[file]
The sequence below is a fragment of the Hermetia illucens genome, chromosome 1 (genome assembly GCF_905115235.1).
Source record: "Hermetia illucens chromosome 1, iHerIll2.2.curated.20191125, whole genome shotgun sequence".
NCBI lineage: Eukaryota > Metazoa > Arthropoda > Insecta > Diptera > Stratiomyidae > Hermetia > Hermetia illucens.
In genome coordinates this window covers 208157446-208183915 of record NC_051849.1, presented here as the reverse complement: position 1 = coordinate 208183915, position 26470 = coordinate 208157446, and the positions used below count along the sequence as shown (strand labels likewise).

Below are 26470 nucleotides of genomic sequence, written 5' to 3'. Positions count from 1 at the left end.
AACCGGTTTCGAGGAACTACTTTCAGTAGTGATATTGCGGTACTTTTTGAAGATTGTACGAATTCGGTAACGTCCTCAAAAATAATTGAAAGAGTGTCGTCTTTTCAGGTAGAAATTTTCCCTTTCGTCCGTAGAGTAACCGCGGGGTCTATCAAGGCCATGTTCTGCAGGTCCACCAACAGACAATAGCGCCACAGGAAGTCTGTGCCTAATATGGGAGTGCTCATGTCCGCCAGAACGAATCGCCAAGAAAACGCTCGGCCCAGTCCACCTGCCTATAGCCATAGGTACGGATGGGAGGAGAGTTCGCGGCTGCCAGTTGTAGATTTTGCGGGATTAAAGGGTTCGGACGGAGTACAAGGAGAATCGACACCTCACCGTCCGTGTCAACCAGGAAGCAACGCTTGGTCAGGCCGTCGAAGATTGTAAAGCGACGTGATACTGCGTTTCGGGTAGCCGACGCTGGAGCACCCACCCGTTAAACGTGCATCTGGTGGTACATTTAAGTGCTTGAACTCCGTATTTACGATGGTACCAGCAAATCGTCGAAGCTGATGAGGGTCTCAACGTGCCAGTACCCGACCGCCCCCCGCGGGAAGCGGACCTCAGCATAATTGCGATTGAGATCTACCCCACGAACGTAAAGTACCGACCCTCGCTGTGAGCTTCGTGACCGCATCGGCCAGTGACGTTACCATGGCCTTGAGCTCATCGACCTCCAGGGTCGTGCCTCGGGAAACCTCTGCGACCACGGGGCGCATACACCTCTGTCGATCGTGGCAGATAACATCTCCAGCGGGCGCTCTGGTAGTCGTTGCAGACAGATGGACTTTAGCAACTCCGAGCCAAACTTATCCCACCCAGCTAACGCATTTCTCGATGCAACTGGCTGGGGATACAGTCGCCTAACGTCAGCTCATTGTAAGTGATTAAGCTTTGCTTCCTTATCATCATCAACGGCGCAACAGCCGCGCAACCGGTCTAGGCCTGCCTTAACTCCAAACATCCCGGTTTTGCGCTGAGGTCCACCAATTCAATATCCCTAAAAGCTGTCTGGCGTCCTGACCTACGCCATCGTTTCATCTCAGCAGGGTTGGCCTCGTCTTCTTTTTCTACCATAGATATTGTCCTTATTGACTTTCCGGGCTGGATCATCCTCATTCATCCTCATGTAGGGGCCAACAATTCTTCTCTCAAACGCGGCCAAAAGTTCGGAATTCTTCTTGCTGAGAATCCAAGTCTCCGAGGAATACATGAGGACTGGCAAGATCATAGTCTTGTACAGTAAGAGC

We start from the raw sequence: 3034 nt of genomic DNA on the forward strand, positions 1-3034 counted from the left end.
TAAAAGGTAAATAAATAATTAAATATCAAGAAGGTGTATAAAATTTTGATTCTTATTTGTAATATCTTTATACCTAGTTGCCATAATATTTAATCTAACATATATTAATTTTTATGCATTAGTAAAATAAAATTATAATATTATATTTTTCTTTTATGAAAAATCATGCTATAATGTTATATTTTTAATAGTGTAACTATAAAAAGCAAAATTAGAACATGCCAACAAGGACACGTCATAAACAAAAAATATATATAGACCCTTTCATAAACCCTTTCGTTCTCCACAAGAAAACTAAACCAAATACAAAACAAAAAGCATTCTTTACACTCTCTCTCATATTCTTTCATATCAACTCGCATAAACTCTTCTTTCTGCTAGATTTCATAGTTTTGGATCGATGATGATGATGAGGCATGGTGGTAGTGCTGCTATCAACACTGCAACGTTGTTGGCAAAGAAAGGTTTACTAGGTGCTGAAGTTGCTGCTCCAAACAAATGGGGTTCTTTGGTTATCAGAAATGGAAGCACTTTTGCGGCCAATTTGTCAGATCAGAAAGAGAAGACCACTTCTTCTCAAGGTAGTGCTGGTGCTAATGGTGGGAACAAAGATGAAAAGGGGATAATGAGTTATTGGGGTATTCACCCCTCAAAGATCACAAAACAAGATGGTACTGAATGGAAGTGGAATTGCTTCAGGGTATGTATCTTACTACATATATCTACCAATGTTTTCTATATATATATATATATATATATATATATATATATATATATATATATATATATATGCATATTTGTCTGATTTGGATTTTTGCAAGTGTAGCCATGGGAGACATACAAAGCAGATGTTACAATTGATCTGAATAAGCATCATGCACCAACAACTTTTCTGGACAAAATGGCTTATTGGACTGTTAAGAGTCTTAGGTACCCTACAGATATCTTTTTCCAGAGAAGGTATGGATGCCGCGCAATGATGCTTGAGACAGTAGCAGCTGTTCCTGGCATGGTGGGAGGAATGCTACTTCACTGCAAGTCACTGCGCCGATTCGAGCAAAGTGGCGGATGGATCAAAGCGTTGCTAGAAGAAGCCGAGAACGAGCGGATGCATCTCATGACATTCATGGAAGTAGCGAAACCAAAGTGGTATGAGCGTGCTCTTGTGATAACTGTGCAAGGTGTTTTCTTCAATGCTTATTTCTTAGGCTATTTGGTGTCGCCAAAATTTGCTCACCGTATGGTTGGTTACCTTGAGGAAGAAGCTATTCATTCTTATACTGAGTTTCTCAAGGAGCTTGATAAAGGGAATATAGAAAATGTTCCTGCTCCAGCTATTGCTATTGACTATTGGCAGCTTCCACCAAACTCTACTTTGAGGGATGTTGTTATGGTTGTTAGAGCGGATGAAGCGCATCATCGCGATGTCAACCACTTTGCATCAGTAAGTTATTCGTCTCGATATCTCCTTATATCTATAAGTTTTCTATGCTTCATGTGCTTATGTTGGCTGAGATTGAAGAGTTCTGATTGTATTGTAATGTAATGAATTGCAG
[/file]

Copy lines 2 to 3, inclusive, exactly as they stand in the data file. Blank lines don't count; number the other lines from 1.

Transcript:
Source record: "Hermetia illucens chromosome 1, iHerIll2.2.curated.20191125, whole genome shotgun sequence".
NCBI lineage: Eukaryota > Metazoa > Arthropoda > Insecta > Diptera > Stratiomyidae > Hermetia > Hermetia illucens.